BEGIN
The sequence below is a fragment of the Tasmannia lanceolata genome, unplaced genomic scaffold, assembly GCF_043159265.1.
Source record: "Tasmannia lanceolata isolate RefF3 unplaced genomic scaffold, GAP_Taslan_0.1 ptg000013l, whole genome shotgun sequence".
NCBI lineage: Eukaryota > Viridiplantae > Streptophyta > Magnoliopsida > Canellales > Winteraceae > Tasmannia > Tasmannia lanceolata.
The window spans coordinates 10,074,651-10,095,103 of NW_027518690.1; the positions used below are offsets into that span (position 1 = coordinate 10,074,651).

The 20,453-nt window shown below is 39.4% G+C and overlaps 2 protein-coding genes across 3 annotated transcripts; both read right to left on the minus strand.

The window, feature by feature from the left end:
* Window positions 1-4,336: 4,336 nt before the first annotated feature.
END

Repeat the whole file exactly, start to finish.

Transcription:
The sequence below is a fragment of the Tasmannia lanceolata genome, unplaced genomic scaffold, assembly GCF_043159265.1.
Source record: "Tasmannia lanceolata isolate RefF3 unplaced genomic scaffold, GAP_Taslan_0.1 ptg000013l, whole genome shotgun sequence".
NCBI lineage: Eukaryota > Viridiplantae > Streptophyta > Magnoliopsida > Canellales > Winteraceae > Tasmannia > Tasmannia lanceolata.
The window spans coordinates 10,074,651-10,095,103 of NW_027518690.1; the positions used below are offsets into that span (position 1 = coordinate 10,074,651).

The 20,453-nt window shown below is 39.4% G+C and overlaps 2 protein-coding genes across 3 annotated transcripts; both read right to left on the minus strand.

The window, feature by feature from the left end:
* Window positions 1-4,336: 4,336 nt before the first annotated feature.